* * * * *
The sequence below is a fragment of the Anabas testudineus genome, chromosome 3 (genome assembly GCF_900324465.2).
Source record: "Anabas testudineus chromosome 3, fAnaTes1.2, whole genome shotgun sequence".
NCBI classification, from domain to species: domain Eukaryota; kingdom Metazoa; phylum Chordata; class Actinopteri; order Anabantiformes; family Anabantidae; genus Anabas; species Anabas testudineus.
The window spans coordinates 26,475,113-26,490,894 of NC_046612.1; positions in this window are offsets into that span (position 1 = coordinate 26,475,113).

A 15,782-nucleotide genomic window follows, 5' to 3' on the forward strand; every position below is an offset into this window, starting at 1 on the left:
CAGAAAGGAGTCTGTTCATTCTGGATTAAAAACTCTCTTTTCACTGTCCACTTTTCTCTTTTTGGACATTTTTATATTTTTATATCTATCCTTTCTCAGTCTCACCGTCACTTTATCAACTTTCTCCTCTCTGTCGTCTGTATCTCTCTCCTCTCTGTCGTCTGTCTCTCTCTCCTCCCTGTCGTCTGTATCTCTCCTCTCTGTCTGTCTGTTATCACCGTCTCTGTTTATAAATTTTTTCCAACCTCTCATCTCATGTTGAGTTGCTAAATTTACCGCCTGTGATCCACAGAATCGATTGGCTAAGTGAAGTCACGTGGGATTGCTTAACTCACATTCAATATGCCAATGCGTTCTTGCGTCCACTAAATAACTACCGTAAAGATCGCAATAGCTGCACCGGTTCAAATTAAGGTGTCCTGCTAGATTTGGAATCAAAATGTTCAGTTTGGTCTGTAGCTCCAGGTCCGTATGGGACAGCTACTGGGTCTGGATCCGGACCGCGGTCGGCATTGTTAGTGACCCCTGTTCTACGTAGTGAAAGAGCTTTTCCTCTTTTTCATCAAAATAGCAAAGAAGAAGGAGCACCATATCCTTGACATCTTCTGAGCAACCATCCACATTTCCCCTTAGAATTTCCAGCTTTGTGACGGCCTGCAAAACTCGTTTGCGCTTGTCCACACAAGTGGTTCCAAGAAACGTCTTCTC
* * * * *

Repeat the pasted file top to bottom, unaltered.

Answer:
The sequence below is a fragment of the Anabas testudineus genome, chromosome 3 (genome assembly GCF_900324465.2).
Source record: "Anabas testudineus chromosome 3, fAnaTes1.2, whole genome shotgun sequence".
NCBI classification, from domain to species: domain Eukaryota; kingdom Metazoa; phylum Chordata; class Actinopteri; order Anabantiformes; family Anabantidae; genus Anabas; species Anabas testudineus.
The window spans coordinates 26,475,113-26,490,894 of NC_046612.1; positions in this window are offsets into that span (position 1 = coordinate 26,475,113).

A 15,782-nucleotide genomic window follows, 5' to 3' on the forward strand; every position below is an offset into this window, starting at 1 on the left:
CAGAAAGGAGTCTGTTCATTCTGGATTAAAAACTCTCTTTTCACTGTCCACTTTTCTCTTTTTGGACATTTTTATATTTTTATATCTATCCTTTCTCAGTCTCACCGTCACTTTATCAACTTTCTCCTCTCTGTCGTCTGTATCTCTCTCCTCTCTGTCGTCTGTCTCTCTCTCCTCCCTGTCGTCTGTATCTCTCCTCTCTGTCTGTCTGTTATCACCGTCTCTGTTTATAAATTTTTTCCAACCTCTCATCTCATGTTGAGTTGCTAAATTTACCGCCTGTGATCCACAGAATCGATTGGCTAAGTGAAGTCACGTGGGATTGCTTAACTCACATTCAATATGCCAATGCGTTCTTGCGTCCACTAAATAACTACCGTAAAGATCGCAATAGCTGCACCGGTTCAAATTAAGGTGTCCTGCTAGATTTGGAATCAAAATGTTCAGTTTGGTCTGTAGCTCCAGGTCCGTATGGGACAGCTACTGGGTCTGGATCCGGACCGCGGTCGGCATTGTTAGTGACCCCTGTTCTACGTAGTGAAAGAGCTTTTCCTCTTTTTCATCAAAATAGCAAAGAAGAAGGAGCACCATATCCTTGACATCTTCTGAGCAACCATCCACATTTCCCCTTAGAATTTCCAGCTTTGTGACGGCCTGCAAAACTCGTTTGCGCTTGTCCACACAAGTGGTTCCAAGAAACGTCTTCTC